Practical measurement experience has shown that unusual network circumstances can cause long delays. One such circumstance is when routing loops form during IGP re-convergence following a failure or drastic link cost change. Packets will loop between two routers until new routes are installed, or until the IPv4 Time-to-Live (TTL) field (or the IPv6 Hop Limit) decrements to zero. Very long delays on the order of several seconds have been measured [Casner] (, “A Fine-Grained View of High Performance Networking, NANOG 22 Conf.; http://www.nanog.org/mtg-0105/agenda.html,” May 20-22 2001.) [Cia03] (, “Standardized Active Measurements on a Tier 1 IP Backbone, IEEE Communications Mag., pp 90-97.,” June 2003.).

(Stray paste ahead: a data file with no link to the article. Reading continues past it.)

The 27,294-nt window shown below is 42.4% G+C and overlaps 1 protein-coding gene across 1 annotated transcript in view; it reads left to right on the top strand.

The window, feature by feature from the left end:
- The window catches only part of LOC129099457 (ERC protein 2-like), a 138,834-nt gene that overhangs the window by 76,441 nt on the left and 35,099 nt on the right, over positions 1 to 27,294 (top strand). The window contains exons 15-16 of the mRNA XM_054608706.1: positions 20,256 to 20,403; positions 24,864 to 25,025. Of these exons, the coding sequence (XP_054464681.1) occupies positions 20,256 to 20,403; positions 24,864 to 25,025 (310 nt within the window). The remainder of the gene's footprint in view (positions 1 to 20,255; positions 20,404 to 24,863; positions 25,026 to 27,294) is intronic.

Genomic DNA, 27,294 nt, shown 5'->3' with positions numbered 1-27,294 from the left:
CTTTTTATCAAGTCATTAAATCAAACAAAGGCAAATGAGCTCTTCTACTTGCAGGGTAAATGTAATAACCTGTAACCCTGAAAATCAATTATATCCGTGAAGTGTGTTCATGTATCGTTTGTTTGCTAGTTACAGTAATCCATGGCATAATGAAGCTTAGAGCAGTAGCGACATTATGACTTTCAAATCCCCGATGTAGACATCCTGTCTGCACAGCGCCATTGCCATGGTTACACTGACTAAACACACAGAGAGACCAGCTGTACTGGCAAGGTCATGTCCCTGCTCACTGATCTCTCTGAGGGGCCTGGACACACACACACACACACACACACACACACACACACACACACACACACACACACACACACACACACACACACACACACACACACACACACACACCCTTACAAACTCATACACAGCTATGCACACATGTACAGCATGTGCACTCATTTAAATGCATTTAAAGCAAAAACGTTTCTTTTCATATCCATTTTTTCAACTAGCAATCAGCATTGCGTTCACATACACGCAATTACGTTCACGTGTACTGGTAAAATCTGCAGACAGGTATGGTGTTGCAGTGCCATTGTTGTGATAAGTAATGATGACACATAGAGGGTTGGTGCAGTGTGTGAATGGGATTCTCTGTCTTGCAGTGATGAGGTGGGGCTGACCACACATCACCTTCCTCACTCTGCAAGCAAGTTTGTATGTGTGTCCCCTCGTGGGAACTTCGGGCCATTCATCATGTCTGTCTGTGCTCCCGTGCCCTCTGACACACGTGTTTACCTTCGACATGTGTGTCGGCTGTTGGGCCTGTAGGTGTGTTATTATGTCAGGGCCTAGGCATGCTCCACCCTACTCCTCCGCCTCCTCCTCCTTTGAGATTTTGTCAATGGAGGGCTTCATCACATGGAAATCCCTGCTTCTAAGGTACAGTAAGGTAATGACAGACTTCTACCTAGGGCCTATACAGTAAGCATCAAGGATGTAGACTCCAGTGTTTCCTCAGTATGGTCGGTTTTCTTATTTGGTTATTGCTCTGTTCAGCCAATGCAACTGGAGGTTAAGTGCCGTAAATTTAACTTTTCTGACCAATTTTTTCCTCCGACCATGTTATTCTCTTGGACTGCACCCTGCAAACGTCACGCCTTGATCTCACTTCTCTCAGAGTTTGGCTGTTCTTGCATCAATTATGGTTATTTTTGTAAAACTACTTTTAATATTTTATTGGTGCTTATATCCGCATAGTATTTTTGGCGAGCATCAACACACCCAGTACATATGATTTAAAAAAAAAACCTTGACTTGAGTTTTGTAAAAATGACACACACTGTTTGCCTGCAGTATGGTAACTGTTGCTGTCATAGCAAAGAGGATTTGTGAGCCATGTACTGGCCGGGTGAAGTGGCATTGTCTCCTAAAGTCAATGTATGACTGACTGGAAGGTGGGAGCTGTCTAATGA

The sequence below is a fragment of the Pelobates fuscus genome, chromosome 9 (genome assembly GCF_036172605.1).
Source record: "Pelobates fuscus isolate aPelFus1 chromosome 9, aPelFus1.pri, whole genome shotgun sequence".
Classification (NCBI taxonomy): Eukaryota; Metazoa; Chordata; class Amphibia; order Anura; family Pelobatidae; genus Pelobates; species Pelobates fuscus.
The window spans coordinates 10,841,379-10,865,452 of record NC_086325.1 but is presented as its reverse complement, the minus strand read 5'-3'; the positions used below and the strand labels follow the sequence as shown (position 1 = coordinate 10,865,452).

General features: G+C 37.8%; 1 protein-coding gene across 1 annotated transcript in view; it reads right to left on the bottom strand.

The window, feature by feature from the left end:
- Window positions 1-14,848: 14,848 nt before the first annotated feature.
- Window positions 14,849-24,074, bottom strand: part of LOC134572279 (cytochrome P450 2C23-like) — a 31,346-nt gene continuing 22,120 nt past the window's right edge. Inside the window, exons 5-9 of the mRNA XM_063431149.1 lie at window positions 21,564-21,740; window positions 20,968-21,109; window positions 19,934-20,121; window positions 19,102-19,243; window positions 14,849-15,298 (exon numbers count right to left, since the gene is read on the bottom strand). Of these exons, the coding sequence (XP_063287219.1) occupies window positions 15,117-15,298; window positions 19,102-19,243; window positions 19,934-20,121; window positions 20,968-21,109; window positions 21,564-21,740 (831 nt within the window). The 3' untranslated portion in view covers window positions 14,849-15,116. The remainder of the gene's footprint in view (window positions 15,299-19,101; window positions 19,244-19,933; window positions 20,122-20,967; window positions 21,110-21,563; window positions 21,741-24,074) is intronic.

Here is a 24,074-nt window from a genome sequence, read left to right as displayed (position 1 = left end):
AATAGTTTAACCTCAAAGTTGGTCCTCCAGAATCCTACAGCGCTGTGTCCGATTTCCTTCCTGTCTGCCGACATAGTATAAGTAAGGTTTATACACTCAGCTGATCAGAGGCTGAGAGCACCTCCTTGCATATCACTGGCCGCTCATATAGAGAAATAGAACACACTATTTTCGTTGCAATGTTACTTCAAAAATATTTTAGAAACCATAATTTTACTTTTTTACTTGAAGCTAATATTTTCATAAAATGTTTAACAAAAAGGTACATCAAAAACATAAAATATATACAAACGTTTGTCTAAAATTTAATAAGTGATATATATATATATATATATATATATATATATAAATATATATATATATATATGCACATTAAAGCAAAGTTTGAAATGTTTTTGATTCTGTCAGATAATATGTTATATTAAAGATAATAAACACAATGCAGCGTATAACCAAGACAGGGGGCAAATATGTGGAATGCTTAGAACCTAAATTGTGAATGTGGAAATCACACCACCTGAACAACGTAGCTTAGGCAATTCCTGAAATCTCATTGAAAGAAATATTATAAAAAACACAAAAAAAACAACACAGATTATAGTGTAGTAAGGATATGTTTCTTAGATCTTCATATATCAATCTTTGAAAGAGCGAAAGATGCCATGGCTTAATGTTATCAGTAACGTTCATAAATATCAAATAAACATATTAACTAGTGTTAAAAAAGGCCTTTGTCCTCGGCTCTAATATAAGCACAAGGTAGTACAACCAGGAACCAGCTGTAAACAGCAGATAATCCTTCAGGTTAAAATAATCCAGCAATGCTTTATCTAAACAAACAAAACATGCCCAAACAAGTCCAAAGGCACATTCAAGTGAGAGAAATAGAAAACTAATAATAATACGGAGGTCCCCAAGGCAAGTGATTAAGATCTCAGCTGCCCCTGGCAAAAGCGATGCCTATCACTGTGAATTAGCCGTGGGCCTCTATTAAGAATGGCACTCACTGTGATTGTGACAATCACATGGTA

Therefore, network characterization activities prefer a long waiting time in order to distinguish these events from other causes of loss (such as packet discard at a full queue, or tail drop). This way, the metric design helps to distinguish more reliably between packets that might yet arrive, and those that are no longer traversing the network.
It is possible to calculate a worst-case waiting time, assuming
that a routing loop is the cause. We model the path between Source and
Destination as a series of delays in links (t) and queues (q), as
these two are the dominant contributors to delay. The normal path
delay across n hops without encountering a loop, D, is
n --- \ D = t + > t + q 0 / i i --- i = 1
| Figure 1: Normal Path Delay |
and the time spent in the loop with L hops, is
i + L-1 --- \ (TTL - n) R = C > t + q where C = --------- / i i max L --- i